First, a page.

In summary, our study revealed expansion of IFNγ-producing NK cells in patients with CMV infection after haplo-HSCT and characterized these expanded cells as a CD56dim subset of NK cells with a more mature phenotype preferentially expressing NKG2C and self-KIR. These results suggest that CMV reactivation might shape the NK cell receptor repertoires. Moreover, NK cells expressing NKG2C and self-KIR during CMV reactivation are functionally responsible for robust IFNγ production as well as display memory-like features. Thus, this study provide evidence supporting a notion that NK cells characterized by CD56dim, NKG2C+ and self-KIR+ expand and persist in response to CMV reactivation in patients after haplo-HSCT, which in turn produce IFNγ to control CMV infection as well as prevent leukemia relapse. Of note, the similarity in the observations between haplo-HSCT in the present study and UCB or MRD HSCT  argues strongly that such a NK cell response might solely stem from CMV infection, while independent of HSCT donor types. Therefore, the molecular mechanism(s) by which CMV induces the selective expansion of functional and memory-like NK cells warrants further investigation in patients after HSCT.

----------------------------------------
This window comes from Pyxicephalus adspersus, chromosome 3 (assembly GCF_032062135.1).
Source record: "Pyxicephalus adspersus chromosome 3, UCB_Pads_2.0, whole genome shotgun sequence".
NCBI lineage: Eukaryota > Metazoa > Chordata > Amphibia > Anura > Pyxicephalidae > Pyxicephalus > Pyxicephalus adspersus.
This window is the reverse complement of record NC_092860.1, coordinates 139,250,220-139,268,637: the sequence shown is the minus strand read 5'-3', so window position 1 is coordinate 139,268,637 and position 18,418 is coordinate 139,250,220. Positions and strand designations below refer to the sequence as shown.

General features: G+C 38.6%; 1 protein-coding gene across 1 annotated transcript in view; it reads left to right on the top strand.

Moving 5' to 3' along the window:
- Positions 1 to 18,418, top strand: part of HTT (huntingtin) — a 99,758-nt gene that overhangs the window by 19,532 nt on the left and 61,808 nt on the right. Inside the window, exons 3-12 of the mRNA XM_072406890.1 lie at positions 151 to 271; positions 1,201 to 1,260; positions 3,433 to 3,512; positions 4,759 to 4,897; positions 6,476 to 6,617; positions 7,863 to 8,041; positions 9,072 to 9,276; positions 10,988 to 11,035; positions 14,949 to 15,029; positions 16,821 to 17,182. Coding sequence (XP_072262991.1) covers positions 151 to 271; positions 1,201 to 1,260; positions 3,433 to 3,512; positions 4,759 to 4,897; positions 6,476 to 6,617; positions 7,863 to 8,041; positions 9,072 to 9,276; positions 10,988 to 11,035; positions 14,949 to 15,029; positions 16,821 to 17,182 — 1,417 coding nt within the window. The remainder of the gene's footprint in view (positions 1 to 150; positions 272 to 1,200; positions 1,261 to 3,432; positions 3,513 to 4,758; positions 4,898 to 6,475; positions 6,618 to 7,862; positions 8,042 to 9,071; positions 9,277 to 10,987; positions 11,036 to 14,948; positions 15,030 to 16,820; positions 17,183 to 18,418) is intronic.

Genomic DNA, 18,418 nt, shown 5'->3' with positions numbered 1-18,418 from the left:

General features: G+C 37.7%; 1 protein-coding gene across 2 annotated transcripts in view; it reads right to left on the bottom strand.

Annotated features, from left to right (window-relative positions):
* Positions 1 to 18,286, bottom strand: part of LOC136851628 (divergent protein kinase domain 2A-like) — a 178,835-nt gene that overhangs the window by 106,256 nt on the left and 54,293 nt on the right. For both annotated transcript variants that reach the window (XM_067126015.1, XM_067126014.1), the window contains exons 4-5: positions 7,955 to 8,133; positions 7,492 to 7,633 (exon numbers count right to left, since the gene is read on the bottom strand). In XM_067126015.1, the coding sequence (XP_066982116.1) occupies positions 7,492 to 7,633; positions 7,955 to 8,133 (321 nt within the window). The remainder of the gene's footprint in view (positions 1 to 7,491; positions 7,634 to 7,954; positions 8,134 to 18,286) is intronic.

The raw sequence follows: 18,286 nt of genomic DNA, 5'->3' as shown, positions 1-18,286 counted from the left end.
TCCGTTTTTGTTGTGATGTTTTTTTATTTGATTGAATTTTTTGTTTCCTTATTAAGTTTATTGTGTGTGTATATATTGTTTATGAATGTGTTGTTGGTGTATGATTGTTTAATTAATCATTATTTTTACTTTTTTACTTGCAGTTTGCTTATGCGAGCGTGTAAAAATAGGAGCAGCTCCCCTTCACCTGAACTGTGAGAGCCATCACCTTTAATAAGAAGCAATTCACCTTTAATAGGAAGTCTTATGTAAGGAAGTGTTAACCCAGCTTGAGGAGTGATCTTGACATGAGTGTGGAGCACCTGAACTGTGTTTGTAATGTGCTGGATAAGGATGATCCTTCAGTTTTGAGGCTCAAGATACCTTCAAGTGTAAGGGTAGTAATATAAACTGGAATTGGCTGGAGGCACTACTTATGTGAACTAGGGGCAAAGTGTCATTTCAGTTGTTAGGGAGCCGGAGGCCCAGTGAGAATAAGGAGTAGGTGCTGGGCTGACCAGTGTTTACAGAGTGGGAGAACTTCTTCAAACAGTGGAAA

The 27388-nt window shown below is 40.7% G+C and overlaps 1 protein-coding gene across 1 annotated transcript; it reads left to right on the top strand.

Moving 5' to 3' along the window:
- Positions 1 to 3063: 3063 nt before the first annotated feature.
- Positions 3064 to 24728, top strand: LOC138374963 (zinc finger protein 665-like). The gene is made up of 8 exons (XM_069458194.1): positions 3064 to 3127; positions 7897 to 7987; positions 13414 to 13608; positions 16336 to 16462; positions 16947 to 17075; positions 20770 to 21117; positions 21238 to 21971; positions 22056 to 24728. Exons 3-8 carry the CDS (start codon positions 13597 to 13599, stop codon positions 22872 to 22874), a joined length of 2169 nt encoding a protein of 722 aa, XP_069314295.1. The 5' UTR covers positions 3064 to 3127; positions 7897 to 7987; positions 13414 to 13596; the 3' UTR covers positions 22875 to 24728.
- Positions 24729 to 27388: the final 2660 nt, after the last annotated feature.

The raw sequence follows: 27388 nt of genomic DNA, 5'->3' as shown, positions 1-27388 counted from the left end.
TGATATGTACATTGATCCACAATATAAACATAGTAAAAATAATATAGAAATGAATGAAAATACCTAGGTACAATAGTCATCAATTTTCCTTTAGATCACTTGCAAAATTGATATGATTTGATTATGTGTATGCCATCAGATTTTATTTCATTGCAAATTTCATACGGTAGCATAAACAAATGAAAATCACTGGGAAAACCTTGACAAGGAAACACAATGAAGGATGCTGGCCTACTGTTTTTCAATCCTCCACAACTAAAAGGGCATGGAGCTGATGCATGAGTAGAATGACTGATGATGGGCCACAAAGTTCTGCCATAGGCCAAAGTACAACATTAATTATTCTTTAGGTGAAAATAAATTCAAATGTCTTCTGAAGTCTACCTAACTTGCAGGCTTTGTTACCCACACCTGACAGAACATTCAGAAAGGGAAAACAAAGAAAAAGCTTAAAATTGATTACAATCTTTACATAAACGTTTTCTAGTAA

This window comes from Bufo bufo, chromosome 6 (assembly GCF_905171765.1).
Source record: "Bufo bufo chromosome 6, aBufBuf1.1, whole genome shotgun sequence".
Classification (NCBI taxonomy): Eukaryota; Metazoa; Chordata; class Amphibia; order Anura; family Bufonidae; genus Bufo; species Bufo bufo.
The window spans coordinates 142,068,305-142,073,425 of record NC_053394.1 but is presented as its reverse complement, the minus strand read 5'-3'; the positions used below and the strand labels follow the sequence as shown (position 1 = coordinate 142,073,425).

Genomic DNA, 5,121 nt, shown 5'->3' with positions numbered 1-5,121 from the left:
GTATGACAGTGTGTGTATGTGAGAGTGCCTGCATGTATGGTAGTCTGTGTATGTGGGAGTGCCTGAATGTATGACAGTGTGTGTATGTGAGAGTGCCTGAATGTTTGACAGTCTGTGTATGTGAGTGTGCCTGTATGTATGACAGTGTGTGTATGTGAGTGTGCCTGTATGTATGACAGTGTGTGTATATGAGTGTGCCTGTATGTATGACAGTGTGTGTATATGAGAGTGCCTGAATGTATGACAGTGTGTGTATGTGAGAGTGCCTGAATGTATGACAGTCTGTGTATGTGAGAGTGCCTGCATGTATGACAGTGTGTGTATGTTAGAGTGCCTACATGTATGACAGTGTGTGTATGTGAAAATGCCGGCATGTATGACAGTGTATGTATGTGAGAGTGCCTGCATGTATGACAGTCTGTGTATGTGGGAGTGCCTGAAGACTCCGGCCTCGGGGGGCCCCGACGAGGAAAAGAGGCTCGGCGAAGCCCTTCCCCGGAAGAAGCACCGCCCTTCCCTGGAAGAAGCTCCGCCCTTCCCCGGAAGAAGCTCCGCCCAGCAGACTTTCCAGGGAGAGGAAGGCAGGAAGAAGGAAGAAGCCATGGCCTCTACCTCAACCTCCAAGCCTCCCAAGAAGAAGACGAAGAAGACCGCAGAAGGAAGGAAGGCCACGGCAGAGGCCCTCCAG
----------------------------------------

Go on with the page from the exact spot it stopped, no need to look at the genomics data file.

Patient samples were obtained with the approval of Institutional Review Boards and the informed consent from each patient. A total of 29 haplo-HSCT patients were enrolled into this study in the General Hospital of the Air Force of the Chinese People's Liberation Army and the First Bethune Hospital of Jilin University between August 2011 and November 2014. Among them, there were 19 patients with CMV infection and 10 patients without CMV infection. All patients had received myeloablative conditioning with cytarabine (4 g/m 2 per day, days −10 to −9), busulfan (3.2 mg/kg per day, intravenously days −8 to −6), cyclophosphamide (1.8 g/m 2 per day, days −5 to −4), semustine (250 mg/m 2, day −3), and rabbit ATG (thymoglobulin, 2.5 mg/kg per day, days −5 to −2) . All patients were infused with granulocyte colony stimulating factor (G-CSF)-mobilized peripheral blood stem cells (PBSCs) and bone marrow grafts from haploidentical donors (days +1 to +2). GVHD prophylaxis included cyclosporine A, methotrexate, and mycophenolate mofetil. There was no difference in GVHD prophylaxis between patients with or without CMV reactivation. Patients were monitored weekly for CMV reactivation by quantitative PCR (qPCR) performed in the Clinical Virology Laboratory. CMV viremia (> 100 copies) was treated with ganciclovir until CMV viremia became negative (< 100 copies) . Peripheral blood mononuclear cells (PBMCs) from pre-HSCT samples of all donors and post-HSCT samples of recipients at 3 and 6 month after transplantation were collected. After haplo-HSCT, 19 patients developed detectable HCMV reactivation in the blood during 19 - 69 days after transplantation. High resolution HLA typing was performed, by which NK ligand status was assigned on the basis of Bw4, HLA-C1, HLA-C2, and HLA-A03/11 group ligands.